Everyone involved with IAQ knows about the 1970s, when excess energy use became Public Enemy No. 1 for commercial building designers. Saving energy was the critical goal: Air leaks were being hunted like wild animals, and windows and doors were sealed so tightly that not a breath of conditioned air could seep out.
All signs point to sustainability, safety and BIM technology when it comes to future success in the HVAC industry. But where do you begin? And most importantly, how do you keep building on what you’re already doing? Steve Jones — director of industry insights and research for Dodge Data & Analytics and keynote speaker at this year’s AEC BuildTech (April 30-May 2) — shows you the way forward to the future.
Judging by the emphasis in the AHR booth, Panasonic is working to differentiate itself by putting considerable emphasis on health and IAQ. Even though it is not scheduled to reach the U.S. market until early 2020, the offering getting the most attention this year was nanoe™X.
It wasn’t too long ago that the only time people thought about the air they were breathing was when they wanted to light up their next cigarette, which they could do anywhere — in hospitals, on planes, at the grocery store. IAQ wasn’t even a thing. But that was then, and this is now.
While IAQ has received more homeowner attention over the past few years, many contractors are still not offering those products during their sales pitches. They might be missing a golden opportunity because, according to Aprilaire, those that do are reaping the benefits.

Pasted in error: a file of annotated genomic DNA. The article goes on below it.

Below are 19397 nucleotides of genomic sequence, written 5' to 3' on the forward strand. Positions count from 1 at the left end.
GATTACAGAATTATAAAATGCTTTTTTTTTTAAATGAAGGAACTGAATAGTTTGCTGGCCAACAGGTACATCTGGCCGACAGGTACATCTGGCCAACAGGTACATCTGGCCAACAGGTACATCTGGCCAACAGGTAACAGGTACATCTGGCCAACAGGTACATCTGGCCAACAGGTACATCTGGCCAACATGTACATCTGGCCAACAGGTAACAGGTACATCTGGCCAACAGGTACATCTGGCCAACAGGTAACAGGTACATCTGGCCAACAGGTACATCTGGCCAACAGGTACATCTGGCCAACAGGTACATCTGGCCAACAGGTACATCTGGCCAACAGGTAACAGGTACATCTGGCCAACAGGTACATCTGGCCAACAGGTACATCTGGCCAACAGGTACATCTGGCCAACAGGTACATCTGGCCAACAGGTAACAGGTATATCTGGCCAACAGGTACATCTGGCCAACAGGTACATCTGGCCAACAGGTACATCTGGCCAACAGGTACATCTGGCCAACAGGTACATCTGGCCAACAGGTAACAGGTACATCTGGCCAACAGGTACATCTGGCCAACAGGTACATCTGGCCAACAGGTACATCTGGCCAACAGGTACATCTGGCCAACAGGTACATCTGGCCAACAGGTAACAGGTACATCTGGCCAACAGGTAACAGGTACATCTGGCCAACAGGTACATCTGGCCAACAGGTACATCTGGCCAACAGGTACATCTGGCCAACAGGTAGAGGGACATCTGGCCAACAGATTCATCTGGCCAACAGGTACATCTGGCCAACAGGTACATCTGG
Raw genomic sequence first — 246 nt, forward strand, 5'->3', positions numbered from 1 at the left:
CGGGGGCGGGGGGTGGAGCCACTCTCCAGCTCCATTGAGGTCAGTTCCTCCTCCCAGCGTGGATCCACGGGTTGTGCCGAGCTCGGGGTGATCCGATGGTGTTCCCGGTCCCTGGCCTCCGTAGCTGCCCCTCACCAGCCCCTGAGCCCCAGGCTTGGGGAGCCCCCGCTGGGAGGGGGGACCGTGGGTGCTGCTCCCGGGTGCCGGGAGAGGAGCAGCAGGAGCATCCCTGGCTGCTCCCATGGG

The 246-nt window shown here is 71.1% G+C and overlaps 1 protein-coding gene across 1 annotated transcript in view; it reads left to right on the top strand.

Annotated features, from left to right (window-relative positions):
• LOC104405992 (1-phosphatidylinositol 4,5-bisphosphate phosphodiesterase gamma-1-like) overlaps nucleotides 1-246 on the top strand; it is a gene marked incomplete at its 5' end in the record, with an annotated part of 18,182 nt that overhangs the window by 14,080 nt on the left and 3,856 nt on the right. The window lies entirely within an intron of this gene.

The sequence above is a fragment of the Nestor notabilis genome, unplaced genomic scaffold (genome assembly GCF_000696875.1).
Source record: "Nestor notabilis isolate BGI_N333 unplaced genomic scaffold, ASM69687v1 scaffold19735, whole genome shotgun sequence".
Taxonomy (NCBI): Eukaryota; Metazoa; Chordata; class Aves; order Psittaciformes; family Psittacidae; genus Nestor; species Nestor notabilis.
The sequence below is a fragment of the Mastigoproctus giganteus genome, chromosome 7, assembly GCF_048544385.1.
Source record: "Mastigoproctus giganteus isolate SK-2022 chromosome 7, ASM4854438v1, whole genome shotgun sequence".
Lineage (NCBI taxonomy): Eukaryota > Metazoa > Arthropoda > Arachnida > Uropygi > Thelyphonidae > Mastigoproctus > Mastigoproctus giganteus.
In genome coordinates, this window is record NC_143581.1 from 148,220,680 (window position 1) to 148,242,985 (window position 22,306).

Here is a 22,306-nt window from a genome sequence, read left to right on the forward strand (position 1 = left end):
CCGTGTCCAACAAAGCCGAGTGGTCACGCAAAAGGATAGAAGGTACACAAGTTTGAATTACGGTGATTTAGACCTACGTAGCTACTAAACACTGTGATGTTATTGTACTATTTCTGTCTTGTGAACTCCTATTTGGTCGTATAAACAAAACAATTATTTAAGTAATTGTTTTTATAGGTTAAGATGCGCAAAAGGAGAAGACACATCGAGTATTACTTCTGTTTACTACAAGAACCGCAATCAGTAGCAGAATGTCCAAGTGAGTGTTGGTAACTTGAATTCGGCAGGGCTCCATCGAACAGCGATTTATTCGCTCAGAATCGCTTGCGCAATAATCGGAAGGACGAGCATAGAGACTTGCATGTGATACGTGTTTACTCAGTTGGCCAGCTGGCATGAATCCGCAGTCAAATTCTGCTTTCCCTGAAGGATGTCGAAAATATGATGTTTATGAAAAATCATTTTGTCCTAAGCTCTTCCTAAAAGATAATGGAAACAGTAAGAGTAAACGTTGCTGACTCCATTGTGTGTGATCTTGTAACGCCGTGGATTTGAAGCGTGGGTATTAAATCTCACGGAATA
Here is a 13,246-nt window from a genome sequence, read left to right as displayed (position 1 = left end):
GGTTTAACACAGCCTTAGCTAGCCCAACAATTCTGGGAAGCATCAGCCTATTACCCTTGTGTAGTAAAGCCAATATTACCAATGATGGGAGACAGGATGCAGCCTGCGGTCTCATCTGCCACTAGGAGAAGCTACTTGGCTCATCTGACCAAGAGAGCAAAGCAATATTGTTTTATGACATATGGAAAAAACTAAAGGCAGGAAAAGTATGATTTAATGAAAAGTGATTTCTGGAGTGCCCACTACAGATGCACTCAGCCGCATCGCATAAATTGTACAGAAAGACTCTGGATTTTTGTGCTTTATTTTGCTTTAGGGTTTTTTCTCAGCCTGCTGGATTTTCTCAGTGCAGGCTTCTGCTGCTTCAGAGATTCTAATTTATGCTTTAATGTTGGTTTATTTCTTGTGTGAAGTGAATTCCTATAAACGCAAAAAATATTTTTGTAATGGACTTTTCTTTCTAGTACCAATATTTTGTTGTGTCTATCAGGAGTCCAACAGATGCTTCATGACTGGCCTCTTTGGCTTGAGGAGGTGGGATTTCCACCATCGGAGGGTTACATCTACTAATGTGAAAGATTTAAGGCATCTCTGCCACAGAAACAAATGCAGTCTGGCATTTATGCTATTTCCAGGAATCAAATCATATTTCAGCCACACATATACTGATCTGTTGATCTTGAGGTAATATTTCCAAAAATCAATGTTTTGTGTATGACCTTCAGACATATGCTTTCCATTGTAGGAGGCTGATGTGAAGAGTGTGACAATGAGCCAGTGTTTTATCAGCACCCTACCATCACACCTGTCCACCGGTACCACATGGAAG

The tech who showed up to the house was probably just as surprised as I was that my dad was getting the ducts cleaned. But he saw this appointment as an opportunity, not a waste of time. He talked to my dad, found things out about him and the house. Because he spent just a few minutes with my dad, he was able to add on additional products and services. That tech turned a $375 duct cleaning job into a $1,500 IAQ solution job.
Ventilation systems designed for office buildings may recirculate most of the air and only supply a small percentage of fresh air, but architectural and building codes require that laboratory rooms and vivaria use only fresh outside air for ventilation. This design difference explains why laboratories require so much more energy to operate.